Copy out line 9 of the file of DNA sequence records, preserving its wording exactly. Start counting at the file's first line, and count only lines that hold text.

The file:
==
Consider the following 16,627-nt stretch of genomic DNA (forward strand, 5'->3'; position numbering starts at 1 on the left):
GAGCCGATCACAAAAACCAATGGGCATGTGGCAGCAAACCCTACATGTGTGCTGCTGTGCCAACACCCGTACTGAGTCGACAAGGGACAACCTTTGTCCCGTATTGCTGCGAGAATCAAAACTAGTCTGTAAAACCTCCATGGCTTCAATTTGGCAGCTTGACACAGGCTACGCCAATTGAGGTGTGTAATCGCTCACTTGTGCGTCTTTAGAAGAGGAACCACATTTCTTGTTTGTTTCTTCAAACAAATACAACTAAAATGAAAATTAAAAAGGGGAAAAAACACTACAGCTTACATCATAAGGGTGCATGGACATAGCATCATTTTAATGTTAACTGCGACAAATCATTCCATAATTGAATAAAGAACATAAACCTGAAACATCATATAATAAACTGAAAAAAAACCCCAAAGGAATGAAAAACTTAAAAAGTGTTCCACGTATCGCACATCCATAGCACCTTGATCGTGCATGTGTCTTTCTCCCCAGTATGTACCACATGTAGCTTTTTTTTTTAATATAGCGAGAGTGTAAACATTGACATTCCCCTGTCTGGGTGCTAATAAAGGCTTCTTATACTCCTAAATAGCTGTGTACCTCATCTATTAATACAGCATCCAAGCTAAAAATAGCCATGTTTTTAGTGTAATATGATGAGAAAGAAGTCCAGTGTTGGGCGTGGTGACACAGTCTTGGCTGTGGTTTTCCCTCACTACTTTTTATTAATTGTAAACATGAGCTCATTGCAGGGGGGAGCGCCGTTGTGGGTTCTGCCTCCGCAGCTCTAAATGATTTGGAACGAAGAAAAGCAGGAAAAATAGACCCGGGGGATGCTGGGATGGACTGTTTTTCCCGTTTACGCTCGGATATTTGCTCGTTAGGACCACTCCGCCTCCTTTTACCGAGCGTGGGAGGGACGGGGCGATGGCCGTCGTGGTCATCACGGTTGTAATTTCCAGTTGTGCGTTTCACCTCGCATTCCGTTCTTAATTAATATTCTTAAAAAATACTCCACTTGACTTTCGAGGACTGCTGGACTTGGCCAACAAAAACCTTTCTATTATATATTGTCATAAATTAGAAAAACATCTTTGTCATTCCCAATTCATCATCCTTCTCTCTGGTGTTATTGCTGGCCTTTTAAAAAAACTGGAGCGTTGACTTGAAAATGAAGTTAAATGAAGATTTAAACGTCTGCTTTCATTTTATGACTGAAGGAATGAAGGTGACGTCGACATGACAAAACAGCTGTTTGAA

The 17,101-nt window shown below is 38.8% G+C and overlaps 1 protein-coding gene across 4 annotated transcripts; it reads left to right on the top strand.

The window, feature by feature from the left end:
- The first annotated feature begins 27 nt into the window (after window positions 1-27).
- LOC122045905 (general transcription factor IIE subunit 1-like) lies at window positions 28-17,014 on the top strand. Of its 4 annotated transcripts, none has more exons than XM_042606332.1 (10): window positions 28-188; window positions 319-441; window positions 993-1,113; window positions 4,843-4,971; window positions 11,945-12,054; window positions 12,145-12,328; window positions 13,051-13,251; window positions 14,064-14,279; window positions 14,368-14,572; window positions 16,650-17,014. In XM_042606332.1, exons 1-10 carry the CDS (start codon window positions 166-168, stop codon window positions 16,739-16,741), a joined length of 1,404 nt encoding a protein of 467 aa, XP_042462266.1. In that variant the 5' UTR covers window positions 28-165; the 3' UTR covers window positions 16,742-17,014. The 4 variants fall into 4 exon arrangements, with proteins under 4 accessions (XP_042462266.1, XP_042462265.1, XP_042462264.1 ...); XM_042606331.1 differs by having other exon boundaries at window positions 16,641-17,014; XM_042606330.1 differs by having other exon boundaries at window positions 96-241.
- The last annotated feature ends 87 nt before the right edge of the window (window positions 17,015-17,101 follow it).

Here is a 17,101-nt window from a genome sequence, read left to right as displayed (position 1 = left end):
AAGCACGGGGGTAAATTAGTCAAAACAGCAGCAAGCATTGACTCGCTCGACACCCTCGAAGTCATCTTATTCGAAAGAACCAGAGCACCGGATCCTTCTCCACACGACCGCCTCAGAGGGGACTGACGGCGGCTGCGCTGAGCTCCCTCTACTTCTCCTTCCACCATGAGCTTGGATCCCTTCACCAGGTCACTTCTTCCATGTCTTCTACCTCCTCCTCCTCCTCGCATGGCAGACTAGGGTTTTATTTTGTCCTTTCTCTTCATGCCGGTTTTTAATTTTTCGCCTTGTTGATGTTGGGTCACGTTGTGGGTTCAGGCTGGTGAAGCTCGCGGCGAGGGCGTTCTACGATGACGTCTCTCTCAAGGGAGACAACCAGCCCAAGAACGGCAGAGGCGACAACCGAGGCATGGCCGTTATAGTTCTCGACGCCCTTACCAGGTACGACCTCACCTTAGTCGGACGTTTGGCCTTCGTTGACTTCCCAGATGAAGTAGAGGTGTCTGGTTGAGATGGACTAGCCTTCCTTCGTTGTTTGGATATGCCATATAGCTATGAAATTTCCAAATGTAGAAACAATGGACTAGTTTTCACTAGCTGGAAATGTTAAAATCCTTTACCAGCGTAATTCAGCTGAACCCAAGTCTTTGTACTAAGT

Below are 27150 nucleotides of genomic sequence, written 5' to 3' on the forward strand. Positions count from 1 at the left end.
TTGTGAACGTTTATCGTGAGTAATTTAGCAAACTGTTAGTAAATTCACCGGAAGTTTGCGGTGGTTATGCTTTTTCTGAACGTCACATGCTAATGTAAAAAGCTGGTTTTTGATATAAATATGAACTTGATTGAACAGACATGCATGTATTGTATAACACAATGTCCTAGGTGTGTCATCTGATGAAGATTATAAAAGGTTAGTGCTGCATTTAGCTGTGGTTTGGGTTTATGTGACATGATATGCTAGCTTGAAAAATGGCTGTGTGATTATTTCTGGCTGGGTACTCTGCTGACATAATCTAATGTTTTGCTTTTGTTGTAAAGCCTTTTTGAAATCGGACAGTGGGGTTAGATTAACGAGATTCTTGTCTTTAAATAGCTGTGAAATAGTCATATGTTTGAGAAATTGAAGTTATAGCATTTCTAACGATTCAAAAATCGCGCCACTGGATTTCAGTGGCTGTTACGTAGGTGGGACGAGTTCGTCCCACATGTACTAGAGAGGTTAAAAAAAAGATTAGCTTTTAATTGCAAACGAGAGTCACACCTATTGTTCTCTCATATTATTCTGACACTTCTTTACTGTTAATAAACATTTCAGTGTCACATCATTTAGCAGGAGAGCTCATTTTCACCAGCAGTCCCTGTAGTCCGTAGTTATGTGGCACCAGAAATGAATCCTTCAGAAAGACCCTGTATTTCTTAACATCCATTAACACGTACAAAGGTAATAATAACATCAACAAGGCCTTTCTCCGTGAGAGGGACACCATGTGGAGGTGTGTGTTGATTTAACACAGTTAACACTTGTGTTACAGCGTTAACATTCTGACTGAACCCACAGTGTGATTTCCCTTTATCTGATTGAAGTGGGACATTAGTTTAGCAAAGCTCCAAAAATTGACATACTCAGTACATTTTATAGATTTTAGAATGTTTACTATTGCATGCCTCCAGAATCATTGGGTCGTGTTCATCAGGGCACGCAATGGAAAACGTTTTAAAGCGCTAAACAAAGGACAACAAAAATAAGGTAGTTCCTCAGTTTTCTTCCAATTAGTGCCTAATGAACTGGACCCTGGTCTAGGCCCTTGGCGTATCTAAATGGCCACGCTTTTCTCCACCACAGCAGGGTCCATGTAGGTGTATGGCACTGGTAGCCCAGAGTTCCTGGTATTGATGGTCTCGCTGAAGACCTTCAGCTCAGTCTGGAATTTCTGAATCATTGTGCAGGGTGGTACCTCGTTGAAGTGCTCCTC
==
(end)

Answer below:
AAGCACGGGGGTAAATTAGTCAAAACAGCAGCAAGCATTGACTCGCTCGACACCCTCGAAGTCATCTTATTCGAAAGAACCAGAGCACCGGATCCTTCTCCACACGACCGCCTCAGAGGGGACTGACGGCGGCTGCGCTGAGCTCCCTCTACTTCTCCTTCCACCATGAGCTTGGATCCCTTCACCAGGTCACTTCTTCCATGTCTTCTACCTCCTCCTCCTCCTCGCATGGCAGACTAGGGTTTTATTTTGTCCTTTCTCTTCATGCCGGTTTTTAATTTTTCGCCTTGTTGATGTTGGGTCACGTTGTGGGTTCAGGCTGGTGAAGCTCGCGGCGAGGGCGTTCTACGATGACGTCTCTCTCAAGGGAGACAACCAGCCCAAGAACGGCAGAGGCGACAACCGAGGCATGGCCGTTATAGTTCTCGACGCCCTTACCAGGTACGACCTCACCTTAGTCGGACGTTTGGCCTTCGTTGACTTCCCAGATGAAGTAGAGGTGTCTGGTTGAGATGGACTAGCCTTCCTTCGTTGTTTGGATATGCCATATAGCTATGAAATTTCCAAATGTAGAAACAATGGACTAGTTTTCACTAGCTGGAAATGTTAAAATCCTTTACCAGCGTAATTCAGCTGAACCCAAGTCTTTGTACTAAGT